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Four Things Your Resume Says About You – That You Don't Want It To

June 02, 2016

Delete_button_for_PhilanTopicYou've heard it before: Your resume is your one-minute opportunity to create a good impression and convince people in a position to advance your career that they need to learn more. But many job seekers fail to take advantage of the opportunity. Below are four of the most common mistakes people make in their resumes:

1. You haven't kept up with the times. If your resume doesn’t include, at a minimum, an email address and a link to a LinkedIn profile, you are sending the message that you're not even marginally tech-savvy. Increasingly, employers won't even bother to communicate with job candidates at a physical address and, instead, spend most of their time looking at candidates' presence on, and use of, social media. It’s also a good practice to add hyperlinks to your previous employers’ websites, initiatives you might have been involved in, and other sources of information about you so that the HR people screening resumes can learn what they need to know as quickly as possible.

2. You don't spell out what you've accomplished. Many people make the mistake of spelling out their day-to-day job responsibilities in their resume instead of using it to highlight what they've actually accomplished. Here's an example: You could say "Managed five program assistants," which would be an accurate description of your daily responsibilities. But you'd be better off saying "Built and managed a team of five program assistants, achieving 100 percent program growth over two years."

3. You ignore key metrics. Measurements are critical for understanding the scale at which you’ve been working and what you and your colleagues have achieved. In the example above, the number of direct reports is helpful, but it would be an even stronger example with the addition of a stat that demonstrates scale — e.g., “more than doubling the number of students served from 350 to over 800 in two years.”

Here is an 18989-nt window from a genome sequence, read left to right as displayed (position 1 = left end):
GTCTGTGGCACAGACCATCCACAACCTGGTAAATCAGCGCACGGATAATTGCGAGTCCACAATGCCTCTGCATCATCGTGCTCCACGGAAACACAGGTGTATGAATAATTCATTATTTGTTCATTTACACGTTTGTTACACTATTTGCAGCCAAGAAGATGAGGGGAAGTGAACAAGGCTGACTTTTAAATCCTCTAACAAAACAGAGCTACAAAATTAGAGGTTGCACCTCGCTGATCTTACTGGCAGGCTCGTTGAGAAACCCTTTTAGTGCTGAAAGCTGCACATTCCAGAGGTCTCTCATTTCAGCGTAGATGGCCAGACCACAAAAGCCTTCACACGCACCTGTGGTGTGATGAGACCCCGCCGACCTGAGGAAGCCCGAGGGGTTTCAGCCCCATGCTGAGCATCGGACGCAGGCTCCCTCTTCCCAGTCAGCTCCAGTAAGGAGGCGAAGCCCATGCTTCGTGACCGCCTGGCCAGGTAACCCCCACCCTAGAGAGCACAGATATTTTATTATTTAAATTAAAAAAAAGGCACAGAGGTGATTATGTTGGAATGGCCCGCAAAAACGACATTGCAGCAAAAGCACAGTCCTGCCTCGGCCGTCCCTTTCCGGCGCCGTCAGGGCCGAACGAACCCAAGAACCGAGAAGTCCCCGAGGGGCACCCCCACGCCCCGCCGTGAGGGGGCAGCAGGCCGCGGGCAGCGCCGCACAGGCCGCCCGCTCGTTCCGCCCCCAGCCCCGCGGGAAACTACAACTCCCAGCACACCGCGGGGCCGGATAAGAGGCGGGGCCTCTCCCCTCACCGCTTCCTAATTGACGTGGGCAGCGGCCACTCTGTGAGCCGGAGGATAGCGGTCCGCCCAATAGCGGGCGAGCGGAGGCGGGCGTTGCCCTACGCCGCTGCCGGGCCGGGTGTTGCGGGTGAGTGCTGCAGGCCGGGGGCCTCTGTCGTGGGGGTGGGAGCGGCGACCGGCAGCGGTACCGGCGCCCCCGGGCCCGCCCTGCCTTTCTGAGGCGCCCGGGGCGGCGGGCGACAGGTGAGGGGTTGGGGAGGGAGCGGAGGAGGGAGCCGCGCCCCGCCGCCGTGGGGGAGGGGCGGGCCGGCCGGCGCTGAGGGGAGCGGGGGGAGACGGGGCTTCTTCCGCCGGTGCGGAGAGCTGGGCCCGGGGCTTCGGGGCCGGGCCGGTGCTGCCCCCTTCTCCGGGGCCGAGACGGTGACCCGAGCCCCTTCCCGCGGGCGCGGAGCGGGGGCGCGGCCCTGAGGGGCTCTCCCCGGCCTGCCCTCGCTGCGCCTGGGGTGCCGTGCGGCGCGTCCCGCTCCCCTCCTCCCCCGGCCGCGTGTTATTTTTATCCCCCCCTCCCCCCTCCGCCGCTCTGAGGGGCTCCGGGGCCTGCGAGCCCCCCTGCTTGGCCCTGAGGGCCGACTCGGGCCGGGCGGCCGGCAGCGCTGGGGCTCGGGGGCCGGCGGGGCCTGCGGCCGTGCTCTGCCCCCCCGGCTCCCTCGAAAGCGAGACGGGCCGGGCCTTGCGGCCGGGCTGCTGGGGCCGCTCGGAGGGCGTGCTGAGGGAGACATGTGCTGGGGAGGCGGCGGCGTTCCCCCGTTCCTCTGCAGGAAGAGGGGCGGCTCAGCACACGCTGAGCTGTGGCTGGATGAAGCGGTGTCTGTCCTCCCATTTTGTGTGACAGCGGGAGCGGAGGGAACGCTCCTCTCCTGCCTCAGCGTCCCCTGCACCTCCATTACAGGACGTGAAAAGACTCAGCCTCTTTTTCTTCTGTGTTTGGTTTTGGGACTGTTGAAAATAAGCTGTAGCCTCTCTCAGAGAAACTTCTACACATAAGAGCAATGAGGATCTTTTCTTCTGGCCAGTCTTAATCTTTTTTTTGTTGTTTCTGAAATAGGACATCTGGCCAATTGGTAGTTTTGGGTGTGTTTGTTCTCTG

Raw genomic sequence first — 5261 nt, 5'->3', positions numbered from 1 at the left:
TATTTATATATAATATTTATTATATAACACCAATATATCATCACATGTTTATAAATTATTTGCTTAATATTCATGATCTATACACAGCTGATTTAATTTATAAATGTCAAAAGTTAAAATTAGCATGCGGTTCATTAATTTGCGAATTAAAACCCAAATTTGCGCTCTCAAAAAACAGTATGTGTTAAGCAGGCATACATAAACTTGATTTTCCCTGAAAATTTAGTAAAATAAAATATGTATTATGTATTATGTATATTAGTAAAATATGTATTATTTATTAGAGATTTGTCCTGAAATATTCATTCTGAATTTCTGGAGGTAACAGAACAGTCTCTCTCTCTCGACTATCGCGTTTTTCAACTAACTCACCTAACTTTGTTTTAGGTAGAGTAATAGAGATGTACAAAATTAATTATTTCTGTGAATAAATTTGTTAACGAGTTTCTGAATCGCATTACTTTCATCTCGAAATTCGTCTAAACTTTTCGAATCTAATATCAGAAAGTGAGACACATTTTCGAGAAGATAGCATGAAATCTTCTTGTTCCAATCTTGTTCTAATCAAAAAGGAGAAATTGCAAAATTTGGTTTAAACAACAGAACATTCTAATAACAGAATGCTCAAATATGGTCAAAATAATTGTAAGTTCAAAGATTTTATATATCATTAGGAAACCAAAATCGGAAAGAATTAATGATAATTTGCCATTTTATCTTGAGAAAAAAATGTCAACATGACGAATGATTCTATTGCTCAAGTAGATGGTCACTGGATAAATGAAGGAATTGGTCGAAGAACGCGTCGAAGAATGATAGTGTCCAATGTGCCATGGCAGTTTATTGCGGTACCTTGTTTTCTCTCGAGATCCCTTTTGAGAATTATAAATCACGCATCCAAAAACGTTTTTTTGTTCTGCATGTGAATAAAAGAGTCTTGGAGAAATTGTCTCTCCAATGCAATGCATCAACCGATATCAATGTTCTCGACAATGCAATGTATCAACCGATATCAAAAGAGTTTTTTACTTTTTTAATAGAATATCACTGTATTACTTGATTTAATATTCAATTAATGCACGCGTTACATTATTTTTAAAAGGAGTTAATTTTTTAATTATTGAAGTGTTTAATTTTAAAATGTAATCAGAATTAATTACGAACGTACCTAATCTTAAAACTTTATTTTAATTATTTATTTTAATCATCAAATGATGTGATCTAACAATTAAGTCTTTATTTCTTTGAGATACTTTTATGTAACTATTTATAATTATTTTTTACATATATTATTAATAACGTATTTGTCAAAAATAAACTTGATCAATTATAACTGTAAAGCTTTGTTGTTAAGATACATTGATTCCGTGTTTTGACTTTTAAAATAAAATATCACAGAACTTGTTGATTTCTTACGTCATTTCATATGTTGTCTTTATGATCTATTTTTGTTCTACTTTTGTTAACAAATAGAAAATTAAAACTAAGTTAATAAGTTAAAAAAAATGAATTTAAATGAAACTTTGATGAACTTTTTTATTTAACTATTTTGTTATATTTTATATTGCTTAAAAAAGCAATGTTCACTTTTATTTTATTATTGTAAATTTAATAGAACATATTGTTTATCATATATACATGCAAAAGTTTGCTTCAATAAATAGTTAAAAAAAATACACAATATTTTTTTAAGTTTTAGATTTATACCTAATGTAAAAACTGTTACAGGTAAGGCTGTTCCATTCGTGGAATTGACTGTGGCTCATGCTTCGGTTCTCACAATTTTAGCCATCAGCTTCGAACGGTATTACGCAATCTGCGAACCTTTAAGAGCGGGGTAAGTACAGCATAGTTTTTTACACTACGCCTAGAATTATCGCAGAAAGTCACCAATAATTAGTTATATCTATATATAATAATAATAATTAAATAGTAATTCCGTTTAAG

4. You didn't spend any time researching the organization. I can tell when a resume was blind-submitted. And if it was, well, it usually doesn't get any more of my time. It's also painfully clear when job candidates fail to do the simple things like tweaking their application materials, especially the cover note or letter, to reflect the specific job they're interested in. Don't be that person. Take some time to research the organization and the job you're applying for and then look for ways in your resume and application materials to show you've done your homework.

Avoiding the pitfalls outlined above will help ensure that your resume tells the story you want it to — and improve your chances of getting an opportunity to share your story and experience in a face-to-face interview. Happy job hunting!

Molly Brennan is founding partner of Koya Leadership Partners, a national executive search firm dedicated to the nonprofit sector. In her last article for PND, she wrote about making the jump from the for-profit to not-for-profit sector.

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